Have you ever heard about code versioning? Have you ever used it for SQL projects? Do you know GIT? I hope your answer is “Yes”, because you definitely should! If we are professionals need to version our code.
At first I recommend reviewing your code management strategy. First step to code versioning is to store your source code smart on your local machine.
At second, I recommend GIT.
What is GIT?
“Git is free and open source software for distributed version control: tracking changes in any set of files, usually used for coordinating work among programmers collaboratively developing source code during software development. Its goals include speed, data integrity, and support for distributed, non-linear workflows (thousands of parallel branches running on different systems).”
Why GIT for code versioning?
- Traceability (we can connect changes in the code to the specific item on our project board)
- Managing changes
- Tracking every individual change by each contributor
- Informing other developers about new changes in the code
- A complete history of every file
- Concurrent work on multiple branches
This all leads to increased work efficiency of the team by making changes more transparent and reducing the risk of conflicts. In the beginning, using GIT may be a little complicated, it requires changing a mindset, to start thinking about every change in a code as a commit, rebase, merge, etc. When using git becomes your daily basis for code versioning, you will know that there is no way back. Using code versioning is one of the basics for every professional developer. Those tools were created to help us in our work and they do it.
A GIT repository is just a folder in your filesystem initiated as a git repo. You can do it by using the “git init” command. After initiation, GIT creates the hidden subfolder “.git” which contains metadata inside and starts to track every change made to files inside the main folder.
GIT operates in four main “spaces”:
- Working copy – your files, modified in your local machine
- Staging area – logical space for files prior to being sent to the repository
- Local repository – tracked and controlled folder with files inside in your local machine
- Remote repository – a remote copy of the repository stored on the server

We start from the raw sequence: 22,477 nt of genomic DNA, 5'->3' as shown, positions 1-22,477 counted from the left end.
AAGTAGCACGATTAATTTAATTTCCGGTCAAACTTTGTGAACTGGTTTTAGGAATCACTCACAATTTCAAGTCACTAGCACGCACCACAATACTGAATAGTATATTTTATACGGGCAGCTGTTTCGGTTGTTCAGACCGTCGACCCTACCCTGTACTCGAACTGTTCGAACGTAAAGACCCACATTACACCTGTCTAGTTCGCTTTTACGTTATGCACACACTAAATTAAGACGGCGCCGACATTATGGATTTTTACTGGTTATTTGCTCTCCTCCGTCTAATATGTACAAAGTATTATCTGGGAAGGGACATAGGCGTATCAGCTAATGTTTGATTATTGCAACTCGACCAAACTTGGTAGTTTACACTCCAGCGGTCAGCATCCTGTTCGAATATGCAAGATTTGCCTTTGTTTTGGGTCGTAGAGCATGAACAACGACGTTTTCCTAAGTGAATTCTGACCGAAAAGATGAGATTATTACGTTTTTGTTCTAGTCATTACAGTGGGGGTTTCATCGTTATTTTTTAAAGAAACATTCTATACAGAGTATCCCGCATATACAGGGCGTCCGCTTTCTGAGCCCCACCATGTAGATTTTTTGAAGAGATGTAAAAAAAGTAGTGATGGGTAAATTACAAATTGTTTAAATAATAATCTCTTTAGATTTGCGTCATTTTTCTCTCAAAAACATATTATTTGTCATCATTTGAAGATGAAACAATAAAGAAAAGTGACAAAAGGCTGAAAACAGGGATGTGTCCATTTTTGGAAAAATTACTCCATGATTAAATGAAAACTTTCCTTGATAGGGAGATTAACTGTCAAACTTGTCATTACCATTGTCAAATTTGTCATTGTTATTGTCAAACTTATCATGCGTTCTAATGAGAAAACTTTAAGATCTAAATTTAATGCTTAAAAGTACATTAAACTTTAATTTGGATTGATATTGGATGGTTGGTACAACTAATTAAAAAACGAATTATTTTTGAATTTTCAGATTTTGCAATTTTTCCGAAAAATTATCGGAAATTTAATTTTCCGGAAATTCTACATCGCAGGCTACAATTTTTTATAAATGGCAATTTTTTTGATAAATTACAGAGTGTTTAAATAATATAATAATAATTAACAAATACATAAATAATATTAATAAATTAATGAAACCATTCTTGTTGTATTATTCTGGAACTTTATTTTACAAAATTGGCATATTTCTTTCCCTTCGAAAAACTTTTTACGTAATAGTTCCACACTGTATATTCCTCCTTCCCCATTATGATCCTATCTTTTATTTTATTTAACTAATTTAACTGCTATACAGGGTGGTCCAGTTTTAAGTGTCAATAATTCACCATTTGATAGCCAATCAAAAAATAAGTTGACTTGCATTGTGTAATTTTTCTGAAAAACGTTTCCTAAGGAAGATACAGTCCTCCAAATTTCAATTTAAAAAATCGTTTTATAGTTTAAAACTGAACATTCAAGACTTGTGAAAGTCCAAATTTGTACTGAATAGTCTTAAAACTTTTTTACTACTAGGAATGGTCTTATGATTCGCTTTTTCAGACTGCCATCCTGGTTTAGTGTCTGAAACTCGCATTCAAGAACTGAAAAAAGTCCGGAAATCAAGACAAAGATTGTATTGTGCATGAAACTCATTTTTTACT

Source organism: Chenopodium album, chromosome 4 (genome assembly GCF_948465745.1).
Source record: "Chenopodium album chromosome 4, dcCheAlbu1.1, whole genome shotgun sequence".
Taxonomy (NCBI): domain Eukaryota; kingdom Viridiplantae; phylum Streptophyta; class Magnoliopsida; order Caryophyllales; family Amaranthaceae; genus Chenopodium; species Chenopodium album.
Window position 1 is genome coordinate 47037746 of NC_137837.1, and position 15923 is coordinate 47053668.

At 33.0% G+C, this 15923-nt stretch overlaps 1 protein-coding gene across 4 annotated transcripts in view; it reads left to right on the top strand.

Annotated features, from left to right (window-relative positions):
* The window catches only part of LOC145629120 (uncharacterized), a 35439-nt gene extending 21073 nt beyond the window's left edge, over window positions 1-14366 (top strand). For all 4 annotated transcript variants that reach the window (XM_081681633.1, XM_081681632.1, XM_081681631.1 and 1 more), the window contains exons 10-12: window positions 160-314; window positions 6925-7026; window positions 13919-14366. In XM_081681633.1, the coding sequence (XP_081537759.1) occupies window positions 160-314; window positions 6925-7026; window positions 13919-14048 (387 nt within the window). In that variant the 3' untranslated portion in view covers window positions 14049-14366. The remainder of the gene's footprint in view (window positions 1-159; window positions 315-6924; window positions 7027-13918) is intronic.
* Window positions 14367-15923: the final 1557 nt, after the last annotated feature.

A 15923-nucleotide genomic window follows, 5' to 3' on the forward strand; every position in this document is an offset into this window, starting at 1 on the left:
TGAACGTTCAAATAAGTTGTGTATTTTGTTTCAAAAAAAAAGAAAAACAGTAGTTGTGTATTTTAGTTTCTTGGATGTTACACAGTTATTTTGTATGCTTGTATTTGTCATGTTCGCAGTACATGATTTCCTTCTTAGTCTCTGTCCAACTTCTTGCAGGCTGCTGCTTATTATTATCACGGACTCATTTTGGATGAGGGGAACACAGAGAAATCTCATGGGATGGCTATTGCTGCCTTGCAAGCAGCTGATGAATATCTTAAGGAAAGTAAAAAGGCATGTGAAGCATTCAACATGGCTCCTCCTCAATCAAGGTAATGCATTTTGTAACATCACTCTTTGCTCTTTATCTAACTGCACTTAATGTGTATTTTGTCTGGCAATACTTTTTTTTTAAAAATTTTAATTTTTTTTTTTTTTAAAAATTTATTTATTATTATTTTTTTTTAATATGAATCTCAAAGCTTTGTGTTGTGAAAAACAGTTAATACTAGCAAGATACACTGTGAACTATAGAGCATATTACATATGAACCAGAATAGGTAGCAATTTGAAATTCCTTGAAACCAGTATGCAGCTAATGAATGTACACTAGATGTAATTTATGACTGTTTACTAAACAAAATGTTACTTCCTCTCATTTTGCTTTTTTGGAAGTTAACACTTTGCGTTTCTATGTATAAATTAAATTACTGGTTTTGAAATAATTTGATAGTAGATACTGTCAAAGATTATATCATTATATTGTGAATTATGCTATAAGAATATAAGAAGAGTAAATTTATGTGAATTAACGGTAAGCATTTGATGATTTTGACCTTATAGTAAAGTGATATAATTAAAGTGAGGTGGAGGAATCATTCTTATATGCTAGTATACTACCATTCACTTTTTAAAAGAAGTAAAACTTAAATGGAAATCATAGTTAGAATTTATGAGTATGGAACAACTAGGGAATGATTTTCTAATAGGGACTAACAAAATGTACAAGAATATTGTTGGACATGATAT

Basic GIT commands
$git init – creates a new repository in the current path
$git config – configures repository
$git clone – “download” existing repository from remote to the local machine
$git add – add modified files from the working copy to the staging area
$git commit – “save” state of files added to the staging area
$git push – “send” your branch to the remote repository
$git pull – “get” the last state of the current branch from remote to the local repository
$git checkout – switch to another branch
$git branch – manage branches (create, delete, etc.)
$git diff – show changes in files, diff can be used to compare with previous commits or another branch
$git merge – merge one branch to another
$git log – show commits history
Branching strategy for code versioning
GIT as a distributed version control system gives you big flexibility in how you use it for code versioning. When you are working in a team, you need to choose how you will share and manage code. It is called branching strategy – how and when create branches, which branch is meant for what, when merge it, when rebase it, on which branch do changes. It also contains naming conventions and security settings. It must be fit for your team and the nature of your work. For example, the branching strategy will be different for delivery teams and for support teams. It depends on many aspects, for example, if you are using CI/CD or not. It should be “crafted” for your specific use. A wisely chosen branching strategy will help you keep the orderliness in your project, help process changes in code, minimize the number of conflicts, and minimize the effort needed to keep your repository alive.
If you are not using code versioning, you should start! You can start to use it by yourself and then propagate it in your teams. Developer live is easier with code versioning. This is a very important step on a way to be a professional developer.